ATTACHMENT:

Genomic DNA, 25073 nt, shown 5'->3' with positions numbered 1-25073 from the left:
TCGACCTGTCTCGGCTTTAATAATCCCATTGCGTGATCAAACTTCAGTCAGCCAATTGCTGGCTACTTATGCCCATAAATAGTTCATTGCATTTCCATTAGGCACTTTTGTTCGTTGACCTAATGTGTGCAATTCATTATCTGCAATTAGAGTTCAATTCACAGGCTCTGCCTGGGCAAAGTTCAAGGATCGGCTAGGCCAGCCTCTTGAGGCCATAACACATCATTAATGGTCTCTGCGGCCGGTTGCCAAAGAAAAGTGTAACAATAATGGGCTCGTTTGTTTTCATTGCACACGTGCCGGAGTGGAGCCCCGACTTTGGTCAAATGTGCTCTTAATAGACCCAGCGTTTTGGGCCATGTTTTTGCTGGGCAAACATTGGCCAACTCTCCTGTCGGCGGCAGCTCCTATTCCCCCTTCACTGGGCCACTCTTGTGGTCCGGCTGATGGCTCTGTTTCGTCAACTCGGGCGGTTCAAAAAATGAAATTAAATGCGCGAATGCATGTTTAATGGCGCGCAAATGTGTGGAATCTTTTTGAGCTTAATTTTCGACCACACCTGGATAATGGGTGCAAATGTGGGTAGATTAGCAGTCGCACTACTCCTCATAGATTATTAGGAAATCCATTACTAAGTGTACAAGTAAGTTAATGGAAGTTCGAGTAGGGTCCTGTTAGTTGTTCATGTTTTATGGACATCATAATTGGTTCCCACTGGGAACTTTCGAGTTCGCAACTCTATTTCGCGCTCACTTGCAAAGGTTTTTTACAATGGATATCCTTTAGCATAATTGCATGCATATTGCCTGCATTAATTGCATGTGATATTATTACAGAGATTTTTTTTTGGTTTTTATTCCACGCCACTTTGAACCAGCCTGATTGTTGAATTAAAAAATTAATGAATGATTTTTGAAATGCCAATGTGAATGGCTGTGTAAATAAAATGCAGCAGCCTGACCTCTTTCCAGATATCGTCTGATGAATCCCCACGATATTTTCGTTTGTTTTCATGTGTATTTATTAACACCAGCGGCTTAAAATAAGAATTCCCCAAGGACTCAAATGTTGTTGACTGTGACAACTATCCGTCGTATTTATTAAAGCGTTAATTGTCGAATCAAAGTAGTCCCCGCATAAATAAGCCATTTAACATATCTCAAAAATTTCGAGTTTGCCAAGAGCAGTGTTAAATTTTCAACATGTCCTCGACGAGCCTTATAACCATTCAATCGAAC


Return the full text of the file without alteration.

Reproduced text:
Genomic DNA, 25073 nt, shown 5'->3' with positions numbered 1-25073 from the left:
TCGACCTGTCTCGGCTTTAATAATCCCATTGCGTGATCAAACTTCAGTCAGCCAATTGCTGGCTACTTATGCCCATAAATAGTTCATTGCATTTCCATTAGGCACTTTTGTTCGTTGACCTAATGTGTGCAATTCATTATCTGCAATTAGAGTTCAATTCACAGGCTCTGCCTGGGCAAAGTTCAAGGATCGGCTAGGCCAGCCTCTTGAGGCCATAACACATCATTAATGGTCTCTGCGGCCGGTTGCCAAAGAAAAGTGTAACAATAATGGGCTCGTTTGTTTTCATTGCACACGTGCCGGAGTGGAGCCCCGACTTTGGTCAAATGTGCTCTTAATAGACCCAGCGTTTTGGGCCATGTTTTTGCTGGGCAAACATTGGCCAACTCTCCTGTCGGCGGCAGCTCCTATTCCCCCTTCACTGGGCCACTCTTGTGGTCCGGCTGATGGCTCTGTTTCGTCAACTCGGGCGGTTCAAAAAATGAAATTAAATGCGCGAATGCATGTTTAATGGCGCGCAAATGTGTGGAATCTTTTTGAGCTTAATTTTCGACCACACCTGGATAATGGGTGCAAATGTGGGTAGATTAGCAGTCGCACTACTCCTCATAGATTATTAGGAAATCCATTACTAAGTGTACAAGTAAGTTAATGGAAGTTCGAGTAGGGTCCTGTTAGTTGTTCATGTTTTATGGACATCATAATTGGTTCCCACTGGGAACTTTCGAGTTCGCAACTCTATTTCGCGCTCACTTGCAAAGGTTTTTTACAATGGATATCCTTTAGCATAATTGCATGCATATTGCCTGCATTAATTGCATGTGATATTATTACAGAGATTTTTTTTTGGTTTTTATTCCACGCCACTTTGAACCAGCCTGATTGTTGAATTAAAAAATTAATGAATGATTTTTGAAATGCCAATGTGAATGGCTGTGTAAATAAAATGCAGCAGCCTGACCTCTTTCCAGATATCGTCTGATGAATCCCCACGATATTTTCGTTTGTTTTCATGTGTATTTATTAACACCAGCGGCTTAAAATAAGAATTCCCCAAGGACTCAAATGTTGTTGACTGTGACAACTATCCGTCGTATTTATTAAAGCGTTAATTGTCGAATCAAAGTAGTCCCCGCATAAATAAGCCATTTAACATATCTCAAAAATTTCGAGTTTGCCAAGAGCAGTGTTAAATTTTCAACATGTCCTCGACGAGCCTTATAACCATTCAATCGAAC